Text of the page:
Jan 29, 2013|
Monetary Policy: RBI finally bites the bullet
With inflation slowing, the Reserve Bank of India (RBI) finally bit the bullet, and turned its focus towards stimulating growth in the Indian economy. The central bank gave India Inc a bounty of New Year's gifts in 2013, even as it cut the country's GDP growth forecast.
Thus, in order to boost growth in the economy, the central bank decided to cut the cash reserve ratio (CRR) and the repo rate by 0.25%. These rates now stand at 4% and 7.75% respectively. The cut in the repo rate was widely expected, however the CRR cut is also more than welcome, with an additional Rs 180 bn in liquidity being injected into the system.
How the situation has changed on the ground
Globally the situation is seeing some signs of improvement. At the beginning of 2013, the US narrowly avoided falling over the fiscal cliff. And just this week, the Congress voted to suspend the nation's US$ 16.4 trillion borrowing limit until May 19. In Europe also risks of the sovereign debt crisis disrupting the financial system has somewhat ebbed. China is also expected to see a pick-up in the pace of growth.
On the inflation front, the latest data from India was encouraging. Headline wholesale price index (WPI) inflation eased significantly from 8.1% in September 2012 to 7.2% by December. However, inflation based on the new combined (rural and urban) consumer price index (CPI) rose to 10.6% in December, largely reflecting a surge in food inflation, especially in prices of pulses and other protein-based food items. However, supply side issues still need to be addressed. Keeping in view the moderation in non-food products inflation, and global trends in commodity prices, the baseline WPI inflation projection for FY13 has been revised downwards from 7.5% to 6.8%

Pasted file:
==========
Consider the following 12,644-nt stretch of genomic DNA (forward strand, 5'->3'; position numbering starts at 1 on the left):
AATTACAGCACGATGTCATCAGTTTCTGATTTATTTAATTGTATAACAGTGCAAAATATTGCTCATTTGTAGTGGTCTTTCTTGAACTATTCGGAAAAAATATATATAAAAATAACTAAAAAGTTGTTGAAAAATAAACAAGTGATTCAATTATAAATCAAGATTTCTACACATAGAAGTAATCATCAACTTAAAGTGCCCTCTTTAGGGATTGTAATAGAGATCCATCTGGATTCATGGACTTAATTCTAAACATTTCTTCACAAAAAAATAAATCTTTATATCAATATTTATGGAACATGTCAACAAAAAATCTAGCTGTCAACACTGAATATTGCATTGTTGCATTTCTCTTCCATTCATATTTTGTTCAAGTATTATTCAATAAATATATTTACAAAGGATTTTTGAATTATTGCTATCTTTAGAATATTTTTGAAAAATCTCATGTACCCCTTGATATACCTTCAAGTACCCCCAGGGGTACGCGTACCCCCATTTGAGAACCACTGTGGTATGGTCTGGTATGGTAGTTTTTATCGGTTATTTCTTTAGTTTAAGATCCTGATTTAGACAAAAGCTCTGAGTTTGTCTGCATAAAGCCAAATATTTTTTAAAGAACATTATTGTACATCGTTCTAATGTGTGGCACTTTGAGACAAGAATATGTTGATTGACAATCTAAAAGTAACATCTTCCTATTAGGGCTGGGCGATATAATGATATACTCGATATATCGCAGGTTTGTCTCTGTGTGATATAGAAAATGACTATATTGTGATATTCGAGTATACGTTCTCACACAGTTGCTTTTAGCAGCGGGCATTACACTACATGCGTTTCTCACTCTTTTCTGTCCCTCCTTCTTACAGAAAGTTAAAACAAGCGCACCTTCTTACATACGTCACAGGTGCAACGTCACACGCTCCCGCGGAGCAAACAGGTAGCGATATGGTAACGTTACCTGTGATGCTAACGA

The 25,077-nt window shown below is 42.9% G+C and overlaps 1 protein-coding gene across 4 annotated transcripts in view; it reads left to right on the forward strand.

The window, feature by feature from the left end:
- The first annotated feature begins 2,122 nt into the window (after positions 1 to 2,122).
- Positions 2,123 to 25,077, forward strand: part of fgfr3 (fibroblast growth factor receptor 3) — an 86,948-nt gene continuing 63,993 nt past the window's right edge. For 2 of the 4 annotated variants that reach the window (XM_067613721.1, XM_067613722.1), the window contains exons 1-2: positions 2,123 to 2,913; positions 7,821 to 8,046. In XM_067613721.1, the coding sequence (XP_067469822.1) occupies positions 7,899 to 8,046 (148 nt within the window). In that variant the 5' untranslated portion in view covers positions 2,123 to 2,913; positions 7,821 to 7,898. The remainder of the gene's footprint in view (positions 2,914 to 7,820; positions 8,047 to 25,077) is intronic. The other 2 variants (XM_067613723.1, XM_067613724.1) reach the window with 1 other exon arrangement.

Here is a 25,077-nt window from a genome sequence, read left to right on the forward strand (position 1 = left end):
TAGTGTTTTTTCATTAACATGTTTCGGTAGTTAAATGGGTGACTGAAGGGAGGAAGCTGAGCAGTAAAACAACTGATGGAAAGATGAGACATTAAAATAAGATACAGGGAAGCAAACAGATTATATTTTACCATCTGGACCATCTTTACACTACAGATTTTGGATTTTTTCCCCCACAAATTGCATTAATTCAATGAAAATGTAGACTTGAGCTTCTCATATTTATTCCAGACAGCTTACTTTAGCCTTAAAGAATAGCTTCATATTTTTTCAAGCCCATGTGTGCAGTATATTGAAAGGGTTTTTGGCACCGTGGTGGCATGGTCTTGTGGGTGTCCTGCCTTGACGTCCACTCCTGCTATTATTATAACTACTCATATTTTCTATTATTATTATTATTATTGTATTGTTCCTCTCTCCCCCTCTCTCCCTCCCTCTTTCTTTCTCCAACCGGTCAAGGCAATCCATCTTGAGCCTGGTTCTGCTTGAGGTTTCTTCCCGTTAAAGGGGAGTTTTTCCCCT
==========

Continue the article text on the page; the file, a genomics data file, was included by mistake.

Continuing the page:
Growth numbers in India were however far less encouraging. Exports contracted in December for the eighth month in a row, reflecting depressed external demand and structural bottlenecks. Imports were higher on the back of higher oil prices and gold imports. In order to stem this, the import tax was hiked from 4% to 6%. The slowdown in net exports and outflows of investment income payments is expected to widen the current account deficit (CAD) further, beyond the level of 5.4% of GDP recorded in 2QFY13. The central bank cut its GDP growth rate forecast from 6.5% (latest revised to 5.8% in October) to 5.5% for FY13.
Banks have been cautious in lending on account of asset quality stress. However, with policy rates being cut, banks may follow suit which may in turn lead to more credit demand, especially in the final quarter of FY13. However, the RBI has kept its credit growth forecast unchanged at 16%.
The RBI finally responded to pressure from the industry and the government to cut rates. A monetary cut at this time will help improve sentiments and revive growth. The major reasons the central bank opted for a rate cut at this stage was on account of slowing inflation and GDP growth falling well below the trend line. However, risks still remain in the Indian economy with respect to the historically high CAD, global contagion risks, sticky inflation, and various policy/structural issues still persist for investment in the infrastructure sector. Future monetary policy stance will largely depend on the government's policy initiatives. Recent government reforms, especially partial deregulation of diesel prices, has staved off near term risks on the fiscal front. However sustained fiscal consolidation is needed in order to create room for further monetary easing. Well, all eyes are now on the Union Budget due at the end of February.
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